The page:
Amy H. Sturgis (eldritchhobbit) wrote,
Amy H. Sturgis
eldritchhobbit

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Halloween Countdown, Day 13

Last month, I visited Colonial Williamsburg, Virginia, in order to take part in a conference on the lessons we may continue to learn from the Iroquois Confederacy. While I was there, I was delighted to take in the local history and sample the atmosphere.

One of my favorite evenings included dining at the historic Shields Tavern.


(Photo from the official website.)


As you might imagine, Williamsburg is teeming with ghost stories and haunted history. One of the most troubling tales is that of George Wythe (1726-1806), who was the first of the seven Virginia signatories of the U.S. Declaration of Independence, one of Virginia's representatives to the Continental Congress and the Constitutional Convention, and mentor to Thomas Jefferson, John Marshall, and Henry Clay, among others.

A long-time enemy of slavery, the aged Wythe lived in 1806 with his housekeeper Lydia Broadnax, a one-time slave he had freed, and a free-born biracial young man Wythe was raising and educating, Michael Brown.

And Wythe's dissolute teenage grandnephew, George Wythe Sweeney.

At first, Sweeney stole from his granduncle to pay his gambling debts. Then apparently he came up with a plan to get his hands on Wythe's money sooner rather than later. On May 25, Wythe, Broadnax, and Brown all became violently ill after their breakfast (which Sweeney didn't share). Broadnax eventually recovered, but both Brown and Wythe died.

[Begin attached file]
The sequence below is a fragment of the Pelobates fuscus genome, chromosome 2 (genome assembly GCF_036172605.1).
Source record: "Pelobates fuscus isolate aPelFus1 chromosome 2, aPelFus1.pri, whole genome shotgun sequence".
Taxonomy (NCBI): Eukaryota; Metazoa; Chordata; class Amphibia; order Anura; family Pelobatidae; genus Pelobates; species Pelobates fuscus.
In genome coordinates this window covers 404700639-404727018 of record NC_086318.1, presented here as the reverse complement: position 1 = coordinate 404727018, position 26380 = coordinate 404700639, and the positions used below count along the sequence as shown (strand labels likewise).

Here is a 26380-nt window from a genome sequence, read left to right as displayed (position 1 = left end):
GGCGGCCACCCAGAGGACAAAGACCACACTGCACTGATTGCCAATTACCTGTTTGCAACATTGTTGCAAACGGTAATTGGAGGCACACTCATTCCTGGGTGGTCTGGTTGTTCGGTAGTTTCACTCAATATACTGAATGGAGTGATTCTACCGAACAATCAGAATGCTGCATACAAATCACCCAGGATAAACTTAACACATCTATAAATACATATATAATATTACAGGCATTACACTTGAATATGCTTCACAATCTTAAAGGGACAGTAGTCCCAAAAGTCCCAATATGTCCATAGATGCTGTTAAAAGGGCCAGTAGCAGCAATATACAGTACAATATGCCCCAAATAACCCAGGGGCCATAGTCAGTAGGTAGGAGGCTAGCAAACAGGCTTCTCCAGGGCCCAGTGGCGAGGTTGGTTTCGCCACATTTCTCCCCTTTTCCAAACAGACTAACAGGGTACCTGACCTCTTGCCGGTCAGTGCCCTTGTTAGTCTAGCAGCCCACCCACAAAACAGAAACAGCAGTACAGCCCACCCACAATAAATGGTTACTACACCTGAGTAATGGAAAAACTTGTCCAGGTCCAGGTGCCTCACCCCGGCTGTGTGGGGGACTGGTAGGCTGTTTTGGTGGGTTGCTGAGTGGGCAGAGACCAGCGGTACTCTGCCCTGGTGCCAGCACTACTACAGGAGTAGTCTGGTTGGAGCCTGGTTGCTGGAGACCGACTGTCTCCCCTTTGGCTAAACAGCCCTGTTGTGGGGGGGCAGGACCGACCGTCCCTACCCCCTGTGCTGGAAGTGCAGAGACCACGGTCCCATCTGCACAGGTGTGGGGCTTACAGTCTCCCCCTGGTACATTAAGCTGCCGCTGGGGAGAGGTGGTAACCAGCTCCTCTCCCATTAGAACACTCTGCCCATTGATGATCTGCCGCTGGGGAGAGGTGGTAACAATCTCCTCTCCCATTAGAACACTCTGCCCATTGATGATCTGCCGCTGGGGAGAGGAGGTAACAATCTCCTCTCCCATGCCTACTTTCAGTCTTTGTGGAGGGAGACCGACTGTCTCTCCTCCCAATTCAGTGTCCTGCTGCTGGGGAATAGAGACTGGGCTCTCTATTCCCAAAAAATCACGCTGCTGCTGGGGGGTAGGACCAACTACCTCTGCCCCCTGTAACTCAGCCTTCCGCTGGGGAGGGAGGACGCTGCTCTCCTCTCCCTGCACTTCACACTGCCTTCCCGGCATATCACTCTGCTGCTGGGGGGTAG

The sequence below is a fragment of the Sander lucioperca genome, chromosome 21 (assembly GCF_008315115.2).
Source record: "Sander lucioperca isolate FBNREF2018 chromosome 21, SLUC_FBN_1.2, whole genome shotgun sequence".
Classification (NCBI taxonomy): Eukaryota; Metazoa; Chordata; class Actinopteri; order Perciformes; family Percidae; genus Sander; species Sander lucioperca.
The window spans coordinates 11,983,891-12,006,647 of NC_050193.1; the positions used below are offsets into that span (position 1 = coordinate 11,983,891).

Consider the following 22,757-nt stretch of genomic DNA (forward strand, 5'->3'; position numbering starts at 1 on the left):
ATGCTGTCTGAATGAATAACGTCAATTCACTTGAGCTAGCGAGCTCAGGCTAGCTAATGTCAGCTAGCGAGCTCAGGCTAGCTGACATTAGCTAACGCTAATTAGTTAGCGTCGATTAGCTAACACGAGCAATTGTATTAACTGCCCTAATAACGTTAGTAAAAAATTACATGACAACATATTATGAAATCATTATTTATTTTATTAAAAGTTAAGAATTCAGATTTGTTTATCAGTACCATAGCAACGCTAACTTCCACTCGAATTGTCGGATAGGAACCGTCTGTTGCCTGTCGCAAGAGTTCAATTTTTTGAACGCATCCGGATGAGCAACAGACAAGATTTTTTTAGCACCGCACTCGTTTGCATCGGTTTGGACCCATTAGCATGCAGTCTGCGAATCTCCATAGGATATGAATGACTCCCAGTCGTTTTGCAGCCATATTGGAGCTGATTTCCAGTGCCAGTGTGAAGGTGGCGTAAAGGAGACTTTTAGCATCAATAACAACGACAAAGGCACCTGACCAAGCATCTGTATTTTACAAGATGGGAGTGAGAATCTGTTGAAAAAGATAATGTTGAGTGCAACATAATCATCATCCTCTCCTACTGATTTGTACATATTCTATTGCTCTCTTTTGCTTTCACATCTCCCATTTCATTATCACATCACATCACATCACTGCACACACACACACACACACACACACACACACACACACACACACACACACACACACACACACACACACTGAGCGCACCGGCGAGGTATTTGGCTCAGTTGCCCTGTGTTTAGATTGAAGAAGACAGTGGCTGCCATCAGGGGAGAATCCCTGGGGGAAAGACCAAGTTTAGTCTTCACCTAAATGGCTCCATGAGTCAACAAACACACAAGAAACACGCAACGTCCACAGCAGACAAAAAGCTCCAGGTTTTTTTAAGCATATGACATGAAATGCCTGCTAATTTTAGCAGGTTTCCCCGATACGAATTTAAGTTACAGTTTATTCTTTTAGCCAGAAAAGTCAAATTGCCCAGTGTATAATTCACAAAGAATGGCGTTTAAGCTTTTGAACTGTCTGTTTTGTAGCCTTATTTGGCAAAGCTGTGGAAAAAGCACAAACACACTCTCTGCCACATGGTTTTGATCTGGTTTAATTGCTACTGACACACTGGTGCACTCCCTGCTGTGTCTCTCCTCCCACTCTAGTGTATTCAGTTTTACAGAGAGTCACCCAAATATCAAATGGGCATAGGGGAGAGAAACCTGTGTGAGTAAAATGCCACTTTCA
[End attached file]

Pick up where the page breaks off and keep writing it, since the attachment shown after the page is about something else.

Wythe lived long enough, however, to declare "I am murdered!" and sign a codicil to his will, cutting Sweeney off from any inheritance.

The worst irony of all? Sweeney was not convicted of the murders, and one of the main reasons for this was the Virginia law forbidding black people from testifying in court. Broadnax, therefore, could not offer evidence against Sweeney, even though she had seen him the morning of the poisoning acting very suspiciously around the food and drink (adding some arsenic?) before hastily departing.

Wythe's funeral was the largest in Virginia history until that time, with thousands lining the route of the funeral procession. "No man ever left behind him a character more venerated than George Wythe," Thomas Jefferson wrote. "His virtue was of the purest tint; his integrity inflexible, and his justice exact; of warm patriotism, and, devoted as he was to liberty, and the natural and equal rights of man, he might truly be called the Cato of his country."

Here a couple of articles on the murder:
* Murder by Namesake: The Poisoning of the Eminent George Wythe
* The Murder of Founding Father George Wythe

Here is the video of a talk by Bruce Chadwick, author of I Am Murdered: George Wythe, Thomas Jefferson, and the Killing That Shocked a New Nation: see the video from Library of Virginia.


"Wythe, George" by Longacre, James Barton (1794-1869) - Newy York Public Library. Public Domain.
Tags: halloween
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